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Gosho Study

The Great Wish for the Happiness of All

Photo by Geneva Lewis.

“My wish is that all my disciples make a great vow.”

—“The Dragon Gate,” The Writings of Nichiren Daishonin, vol. 1, p. 1003

In Nichiren Buddhism, a vow is an earnest, indomitable wish and promise to achieve peace, happiness and enlightenment, and enable others to do the same. 

To willingly share this wish or vow with the Buddha and our eternal mentors in faith is the driving force for genuine happiness. In that sense, it is a promise we make to ourselves, not an obligation to someone else.

Nichiren Daishonin wrote “The Dragon Gate” on Nov. 6, 1279, to his 21-year-old disciple Nanjo Tokimitsu, who was supporting fellow practitioners amid the Atsuhara Persecution. Nichiren’s teachings had spread widely in the Atsuhara area, alarming priests of established Buddhist schools and their powerful patrons in the ruling Hojo clan. They schemed to intimidate and attack Nichiren’s disciples so they would abandon their faith. 

That autumn, authorities arrested 20 believers on false charges and tortured them. Later three were executed, but none gave up their faith. 

Tokimitsu risked his life by sheltering fellow believers in his residence. In retaliation, the government levied unjust taxes on him, which left his family in poverty. 

To overcome obstacles and attain Buddhahood require tremendous resolve. To illustrate this, Nichiren recounts the legend of the Dragon Gate. The story goes that a carp can become a dragon if it can overcome fishermen, predators and all other obstacles along the way to ascending this 1,000-foot waterfall. 

Thus, Nichiren expresses his wish that his disciples, too, will make a great vow—to practice and create happiness for themselves and those around them. 

—Prepared by the SGI-USA Study Department

Ikeda Sensei’s Encouragement

1. Inherit the Great Vow Through the Joint Struggle of Mentor and Disciple

In his personal copy of Nichiren Daishonin’s writings, first Soka Gakkai President Tsunesaburo Makiguchi double-underlined the passage, “Here I will make a great vow,” and also wrote “great vow” in large characters in the margin next to it. He lived out his life true to this great vow, never succumbing to the persecution of Japan’s militaristic authorities. A letter that Mr. Makiguchi sent to his family from prison just a month before he passed away conveys the serene state of mind of one who has truly dedicated his life to spreading the Mystic Law. He wrote: “It is only natural that the three obstacles and four devils should have assailed me; it is just as the sutra states.”[1]

Josei Toda, his disciple and future second Soka Gakkai president, accompanied Mr. Makiguchi to prison, carrying out a two-year struggle behind bars before standing alone in the ravaged landscape of postwar Japan to rebuild the Soka Gakkai. …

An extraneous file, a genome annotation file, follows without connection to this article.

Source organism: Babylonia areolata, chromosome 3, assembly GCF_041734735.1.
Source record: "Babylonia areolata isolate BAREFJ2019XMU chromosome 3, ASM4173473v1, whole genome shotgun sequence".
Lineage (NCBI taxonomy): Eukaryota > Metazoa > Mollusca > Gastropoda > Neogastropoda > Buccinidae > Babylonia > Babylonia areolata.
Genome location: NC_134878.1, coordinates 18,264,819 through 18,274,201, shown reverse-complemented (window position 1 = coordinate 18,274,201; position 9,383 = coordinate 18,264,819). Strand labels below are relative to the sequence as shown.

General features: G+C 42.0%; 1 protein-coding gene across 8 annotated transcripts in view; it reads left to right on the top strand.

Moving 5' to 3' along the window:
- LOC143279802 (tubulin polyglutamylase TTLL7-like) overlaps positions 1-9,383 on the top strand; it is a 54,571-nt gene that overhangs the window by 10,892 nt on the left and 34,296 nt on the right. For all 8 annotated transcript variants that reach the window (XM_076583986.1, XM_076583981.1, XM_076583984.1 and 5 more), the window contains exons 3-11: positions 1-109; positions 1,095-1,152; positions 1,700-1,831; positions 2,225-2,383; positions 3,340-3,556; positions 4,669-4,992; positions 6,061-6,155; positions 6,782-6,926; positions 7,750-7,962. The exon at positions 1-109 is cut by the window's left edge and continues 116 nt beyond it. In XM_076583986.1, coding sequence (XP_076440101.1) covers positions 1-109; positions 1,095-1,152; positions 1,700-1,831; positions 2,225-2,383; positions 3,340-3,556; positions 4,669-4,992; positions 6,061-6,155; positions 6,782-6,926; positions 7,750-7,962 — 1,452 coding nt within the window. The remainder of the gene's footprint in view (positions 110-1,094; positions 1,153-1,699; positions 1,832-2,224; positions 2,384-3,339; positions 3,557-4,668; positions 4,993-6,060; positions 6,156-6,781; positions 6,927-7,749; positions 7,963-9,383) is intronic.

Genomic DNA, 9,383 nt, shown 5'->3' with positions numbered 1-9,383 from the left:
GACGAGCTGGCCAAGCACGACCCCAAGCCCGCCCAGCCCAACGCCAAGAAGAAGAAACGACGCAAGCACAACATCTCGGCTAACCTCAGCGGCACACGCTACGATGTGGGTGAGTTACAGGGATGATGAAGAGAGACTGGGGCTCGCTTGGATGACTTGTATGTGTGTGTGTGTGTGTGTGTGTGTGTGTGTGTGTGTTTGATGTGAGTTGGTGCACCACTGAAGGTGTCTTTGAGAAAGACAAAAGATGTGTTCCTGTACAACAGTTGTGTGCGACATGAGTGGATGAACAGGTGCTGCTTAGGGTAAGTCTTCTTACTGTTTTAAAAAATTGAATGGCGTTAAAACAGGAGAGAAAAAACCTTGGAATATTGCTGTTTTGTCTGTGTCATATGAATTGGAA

Mr. Toda also declared: “No matter what enormous hardships might arise, I will never forsake the great vow for kosen-rufu. … I will do what I have to do—that is, strive to save the poor and the sick and those who are suffering. For that purpose, I will keep speaking out with all my might.”[2]

In my youth, I stood up alone as Mr. Toda’s loyal disciple and did everything I could to support and assist him. In the course of those struggles, I inherited this great vow from my mentor. The great vow for kosen-rufu is inherited only through the joint struggle of mentor and disciple.

My spirit of waging a shared struggle with my mentor has continued to this very day. There has never been a day when Mr. Toda was absent from my heart. (Learning From the Writings: The Hope-filled Teachings of Nichiren Daishonin, pp. 116–17)

2. True Happiness Is Happiness Shared With Others

We Soka Gakkai members are forging ahead with unwavering commitment toward the realization of worldwide kosen-rufu. Our desire is to bring happiness to everyone in our lives—our families, friends, co-workers, neighbors and others in our communities.

It is through our relationships with others that we develop and grow, learn from one another, help and support one another and cultivate genuine humanity. Therefore, we cannot enjoy happiness for ourselves alone. True happiness is happiness that is shared with others. 

Reaching out to teach another person about Nichiren Buddhism is an expression of our wish for their happiness. Through our sincere, earnest, wholehearted efforts to talk one to one with those around us about our Buddhist practice, we expand our network of happiness and open the way to peace. (The New Human Revolution, vol. 30, pp. 1–2)

July 21, 2023, World Tribune, p. 9


  1. Translated from Japanese. Tsunesaburo Makiguchi, Makiguchi Tsunesaburo zenshu (Collected Writings of Tsunesaburo Makiguchi) (Tokyo: Daisanbunmei-sha, 1987), vol. 10, p. 301. ↩︎
  2. Translated from Japanese. Josei Toda, Toda Josei zenshu (Collected Writings of Josei Toda) (Tokyo: Seikyo Shimbunsha, 1989), vol. 4, pp. 61–62. ↩︎

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